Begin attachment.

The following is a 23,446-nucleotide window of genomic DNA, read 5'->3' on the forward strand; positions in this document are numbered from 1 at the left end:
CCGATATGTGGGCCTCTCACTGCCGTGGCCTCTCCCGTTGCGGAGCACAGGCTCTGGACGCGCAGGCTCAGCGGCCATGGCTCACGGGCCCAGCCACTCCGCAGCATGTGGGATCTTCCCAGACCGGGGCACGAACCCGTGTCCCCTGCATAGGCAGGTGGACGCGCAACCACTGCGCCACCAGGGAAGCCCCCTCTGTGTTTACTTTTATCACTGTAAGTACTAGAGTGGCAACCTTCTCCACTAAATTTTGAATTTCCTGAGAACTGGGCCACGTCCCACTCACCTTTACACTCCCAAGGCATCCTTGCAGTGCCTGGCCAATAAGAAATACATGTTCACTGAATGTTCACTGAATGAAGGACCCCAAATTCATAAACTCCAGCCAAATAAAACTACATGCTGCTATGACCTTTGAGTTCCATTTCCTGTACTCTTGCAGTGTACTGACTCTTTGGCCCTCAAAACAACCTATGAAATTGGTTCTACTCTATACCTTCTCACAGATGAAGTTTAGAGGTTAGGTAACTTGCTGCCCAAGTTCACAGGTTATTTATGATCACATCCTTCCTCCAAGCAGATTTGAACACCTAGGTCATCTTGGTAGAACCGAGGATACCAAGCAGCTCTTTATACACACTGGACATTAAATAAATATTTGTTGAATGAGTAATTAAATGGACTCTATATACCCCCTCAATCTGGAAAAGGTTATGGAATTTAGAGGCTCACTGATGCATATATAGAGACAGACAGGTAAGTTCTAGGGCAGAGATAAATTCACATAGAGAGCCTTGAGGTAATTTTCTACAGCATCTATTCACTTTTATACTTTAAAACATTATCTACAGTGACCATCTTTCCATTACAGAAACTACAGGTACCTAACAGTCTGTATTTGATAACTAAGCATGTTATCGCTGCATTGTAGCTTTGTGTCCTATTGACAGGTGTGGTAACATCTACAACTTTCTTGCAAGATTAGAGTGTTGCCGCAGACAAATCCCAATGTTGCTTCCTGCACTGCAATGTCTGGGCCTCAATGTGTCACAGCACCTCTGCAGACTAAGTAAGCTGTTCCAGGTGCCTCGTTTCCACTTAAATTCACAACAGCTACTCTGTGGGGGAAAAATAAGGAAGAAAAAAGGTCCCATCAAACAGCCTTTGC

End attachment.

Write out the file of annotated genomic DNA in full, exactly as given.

The following is a 23,446-nucleotide window of genomic DNA, read 5'->3' on the forward strand; positions in this document are numbered from 1 at the left end:
CCGATATGTGGGCCTCTCACTGCCGTGGCCTCTCCCGTTGCGGAGCACAGGCTCTGGACGCGCAGGCTCAGCGGCCATGGCTCACGGGCCCAGCCACTCCGCAGCATGTGGGATCTTCCCAGACCGGGGCACGAACCCGTGTCCCCTGCATAGGCAGGTGGACGCGCAACCACTGCGCCACCAGGGAAGCCCCCTCTGTGTTTACTTTTATCACTGTAAGTACTAGAGTGGCAACCTTCTCCACTAAATTTTGAATTTCCTGAGAACTGGGCCACGTCCCACTCACCTTTACACTCCCAAGGCATCCTTGCAGTGCCTGGCCAATAAGAAATACATGTTCACTGAATGTTCACTGAATGAAGGACCCCAAATTCATAAACTCCAGCCAAATAAAACTACATGCTGCTATGACCTTTGAGTTCCATTTCCTGTACTCTTGCAGTGTACTGACTCTTTGGCCCTCAAAACAACCTATGAAATTGGTTCTACTCTATACCTTCTCACAGATGAAGTTTAGAGGTTAGGTAACTTGCTGCCCAAGTTCACAGGTTATTTATGATCACATCCTTCCTCCAAGCAGATTTGAACACCTAGGTCATCTTGGTAGAACCGAGGATACCAAGCAGCTCTTTATACACACTGGACATTAAATAAATATTTGTTGAATGAGTAATTAAATGGACTCTATATACCCCCTCAATCTGGAAAAGGTTATGGAATTTAGAGGCTCACTGATGCATATATAGAGACAGACAGGTAAGTTCTAGGGCAGAGATAAATTCACATAGAGAGCCTTGAGGTAATTTTCTACAGCATCTATTCACTTTTATACTTTAAAACATTATCTACAGTGACCATCTTTCCATTACAGAAACTACAGGTACCTAACAGTCTGTATTTGATAACTAAGCATGTTATCGCTGCATTGTAGCTTTGTGTCCTATTGACAGGTGTGGTAACATCTACAACTTTCTTGCAAGATTAGAGTGTTGCCGCAGACAAATCCCAATGTTGCTTCCTGCACTGCAATGTCTGGGCCTCAATGTGTCACAGCACCTCTGCAGACTAAGTAAGCTGTTCCAGGTGCCTCGTTTCCACTTAAATTCACAACAGCTACTCTGTGGGGGAAAAATAAGGAAGAAAAAAGGTCCCATCAAACAGCCTTTGC